A new home for population health
Some DEOHS faculty, staff will move to new Population Health building in 2020, joining a new UW hub for public health
The UW Department of Environmental & Occupational Health Sciences (DEOHS) will consolidate into two campus buildings in summer 2020, including the new University of Washington Population Health building now under construction.
The Population Health building is a $230 million project made possible by the Bill & Melinda Gates Foundation. It will serve as the home for the UW’s Population Health Initiative and will house part of DEOHS, as well as the Institute for Health Metrics and Evaluation, the School of Public Health (SPH) and the Department of Global Health.
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The move offers an opportunity for DEOHS to consolidate our staff and programs and improve our ability to collaborate and interact with other public health colleagues, said DEOHS Professor Chris Simpson, who serves as department liaison for the new facility.
“DEOHS is core to the activities of the Population Health Initiative,” Simpson said.
“Our department brings expertise in measuring environmental contaminants and stressors, which—together with policy and social science—can identify practical, feasible and effective solutions to population health problems.”
A space for interdisciplinary science
About 40 percent of DEOHS will move to the new facility, located near the UW’s west entrance, Simpson said. The other 60 percent will be housed in the Roosevelt building at 4225 Roosevelt Way in the University District, where DEOHS already has offices and space for the department’s specialized wet labs, with plumbing, ventilation and equipment for hands-on scientific research.
“For researchers moving out of the Magnuson Health Science Building, the laboratory space in Roosevelt is far superior,” he said. “And for faculty and staff moving into the new building, the layout reinforces interdisciplinary science within the department and across SPH departments.”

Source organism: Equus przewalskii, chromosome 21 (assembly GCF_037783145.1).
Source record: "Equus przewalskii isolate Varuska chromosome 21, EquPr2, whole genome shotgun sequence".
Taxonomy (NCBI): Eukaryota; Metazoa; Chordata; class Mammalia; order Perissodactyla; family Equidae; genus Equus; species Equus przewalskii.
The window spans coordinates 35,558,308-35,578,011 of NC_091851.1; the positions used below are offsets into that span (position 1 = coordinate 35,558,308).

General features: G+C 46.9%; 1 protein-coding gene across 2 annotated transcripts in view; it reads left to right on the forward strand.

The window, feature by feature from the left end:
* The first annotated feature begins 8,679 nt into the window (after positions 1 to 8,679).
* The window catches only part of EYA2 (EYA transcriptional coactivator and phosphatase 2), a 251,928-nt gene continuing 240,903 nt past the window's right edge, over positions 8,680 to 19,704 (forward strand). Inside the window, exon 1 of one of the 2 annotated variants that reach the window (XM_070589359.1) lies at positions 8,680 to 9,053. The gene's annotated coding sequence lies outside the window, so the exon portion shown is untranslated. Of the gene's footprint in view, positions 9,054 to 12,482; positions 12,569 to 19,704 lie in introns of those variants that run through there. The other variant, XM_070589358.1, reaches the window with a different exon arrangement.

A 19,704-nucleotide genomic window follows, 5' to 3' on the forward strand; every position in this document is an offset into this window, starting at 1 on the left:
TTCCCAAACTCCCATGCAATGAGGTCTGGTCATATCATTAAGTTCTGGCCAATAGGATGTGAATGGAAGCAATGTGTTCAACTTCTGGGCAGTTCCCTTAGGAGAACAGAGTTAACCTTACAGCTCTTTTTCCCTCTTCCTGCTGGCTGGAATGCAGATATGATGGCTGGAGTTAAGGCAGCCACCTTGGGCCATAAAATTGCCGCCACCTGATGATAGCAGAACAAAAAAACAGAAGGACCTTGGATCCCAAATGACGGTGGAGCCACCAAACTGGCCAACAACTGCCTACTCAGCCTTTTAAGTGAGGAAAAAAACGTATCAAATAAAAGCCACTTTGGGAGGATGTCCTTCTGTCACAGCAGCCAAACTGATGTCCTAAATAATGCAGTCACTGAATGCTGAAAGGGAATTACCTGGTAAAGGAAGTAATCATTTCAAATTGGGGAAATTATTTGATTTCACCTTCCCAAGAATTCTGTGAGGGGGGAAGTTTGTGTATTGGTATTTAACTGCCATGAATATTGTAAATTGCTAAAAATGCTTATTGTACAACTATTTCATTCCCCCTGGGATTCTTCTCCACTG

Designed for collaboration
SPH will bring a majority of its five departments into the new building to create a centralized hub for public health, said Uli Haller, the school’s assistant dean of finance and administration.
The new facility, due to open in summer 2020, is designed with collaborative work spaces and fewer single office spaces, he said.
The ground floor will be student-focused, with classrooms and areas for student interaction. The facility will also have a central stairway to encourage walking and informal opportunities to connect.
Haller said the facility design also maximizes the use of natural light and will feature wellness rooms, gender-neutral bathrooms, changing rooms for people who bike or run to work and kitchens and open eating areas.
The Gates Foundation “had a vision when they made this gift,” Haller said. “They thought a new building would maximize our potential to work together and create synergy between groups.
Creating sustainable health solutions
Simpson said the new building will likely be home to DEOHS administrative staff, teaching faculty and research centers and departments with ongoing, collaborative projects.
Those will likely include the Pacific Northwest Agricultural and Safety Health Center and the Center for One Health Research, both part of DEOHS, as well as other departments in the School of Public Health, such as Biostatistics and Epidemiology.
“One of the challenging aspects of planning our move is trying to predict what our department will look like in two years and beyond,” Simpson said. “We have to consider how to leverage the new space in support of the department’s vision that clean air, clean water, safe food, safe workplaces and sustainable communities are fundamental to improving population health.”
The idea lab
The new Population Health building is designed to be an idea laboratory and collaboration incubator for the Population Health Initiative.
The initiative, launched in 2017, is working to advance human health all over the world and is defined by three pillars: human health, environmental resilience and social and economic equity.